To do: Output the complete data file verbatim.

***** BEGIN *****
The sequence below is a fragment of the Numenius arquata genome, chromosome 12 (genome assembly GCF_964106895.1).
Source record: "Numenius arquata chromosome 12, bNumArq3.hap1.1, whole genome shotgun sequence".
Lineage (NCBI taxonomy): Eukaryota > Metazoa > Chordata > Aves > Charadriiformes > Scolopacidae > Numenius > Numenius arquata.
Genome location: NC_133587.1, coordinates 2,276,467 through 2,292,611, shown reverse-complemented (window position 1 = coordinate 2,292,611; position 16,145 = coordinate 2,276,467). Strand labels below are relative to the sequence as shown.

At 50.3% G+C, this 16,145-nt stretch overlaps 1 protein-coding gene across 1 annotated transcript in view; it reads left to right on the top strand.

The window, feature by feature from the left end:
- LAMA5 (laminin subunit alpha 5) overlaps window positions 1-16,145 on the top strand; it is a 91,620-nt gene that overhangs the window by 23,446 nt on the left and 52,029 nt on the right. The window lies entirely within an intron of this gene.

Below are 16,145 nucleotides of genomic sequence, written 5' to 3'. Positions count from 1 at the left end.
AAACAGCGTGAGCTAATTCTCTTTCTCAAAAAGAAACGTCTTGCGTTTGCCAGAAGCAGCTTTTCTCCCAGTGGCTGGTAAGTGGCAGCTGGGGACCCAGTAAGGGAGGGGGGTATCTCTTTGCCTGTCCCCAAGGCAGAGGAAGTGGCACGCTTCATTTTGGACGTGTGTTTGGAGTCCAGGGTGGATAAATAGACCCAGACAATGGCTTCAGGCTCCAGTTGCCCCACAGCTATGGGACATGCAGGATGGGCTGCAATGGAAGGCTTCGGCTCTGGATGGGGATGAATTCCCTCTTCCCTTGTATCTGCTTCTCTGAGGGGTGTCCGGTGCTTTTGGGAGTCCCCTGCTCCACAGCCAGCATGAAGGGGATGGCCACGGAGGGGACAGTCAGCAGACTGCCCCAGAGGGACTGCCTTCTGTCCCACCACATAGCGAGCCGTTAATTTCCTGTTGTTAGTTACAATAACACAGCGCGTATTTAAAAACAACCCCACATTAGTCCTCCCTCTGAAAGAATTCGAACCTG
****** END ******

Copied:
The sequence below is a fragment of the Numenius arquata genome, chromosome 12 (genome assembly GCF_964106895.1).
Source record: "Numenius arquata chromosome 12, bNumArq3.hap1.1, whole genome shotgun sequence".
Lineage (NCBI taxonomy): Eukaryota > Metazoa > Chordata > Aves > Charadriiformes > Scolopacidae > Numenius > Numenius arquata.
Genome location: NC_133587.1, coordinates 2,276,467 through 2,292,611, shown reverse-complemented (window position 1 = coordinate 2,292,611; position 16,145 = coordinate 2,276,467). Strand labels below are relative to the sequence as shown.

At 50.3% G+C, this 16,145-nt stretch overlaps 1 protein-coding gene across 1 annotated transcript in view; it reads left to right on the top strand.

The window, feature by feature from the left end:
- LAMA5 (laminin subunit alpha 5) overlaps window positions 1-16,145 on the top strand; it is a 91,620-nt gene that overhangs the window by 23,446 nt on the left and 52,029 nt on the right. The window lies entirely within an intron of this gene.

Below are 16,145 nucleotides of genomic sequence, written 5' to 3'. Positions count from 1 at the left end.
AAACAGCGTGAGCTAATTCTCTTTCTCAAAAAGAAACGTCTTGCGTTTGCCAGAAGCAGCTTTTCTCCCAGTGGCTGGTAAGTGGCAGCTGGGGACCCAGTAAGGGAGGGGGGTATCTCTTTGCCTGTCCCCAAGGCAGAGGAAGTGGCACGCTTCATTTTGGACGTGTGTTTGGAGTCCAGGGTGGATAAATAGACCCAGACAATGGCTTCAGGCTCCAGTTGCCCCACAGCTATGGGACATGCAGGATGGGCTGCAATGGAAGGCTTCGGCTCTGGATGGGGATGAATTCCCTCTTCCCTTGTATCTGCTTCTCTGAGGGGTGTCCGGTGCTTTTGGGAGTCCCCTGCTCCACAGCCAGCATGAAGGGGATGGCCACGGAGGGGACAGTCAGCAGACTGCCCCAGAGGGACTGCCTTCTGTCCCACCACATAGCGAGCCGTTAATTTCCTGTTGTTAGTTACAATAACACAGCGCGTATTTAAAAACAACCCCACATTAGTCCTCCCTCTGAAAGAATTCGAACCTG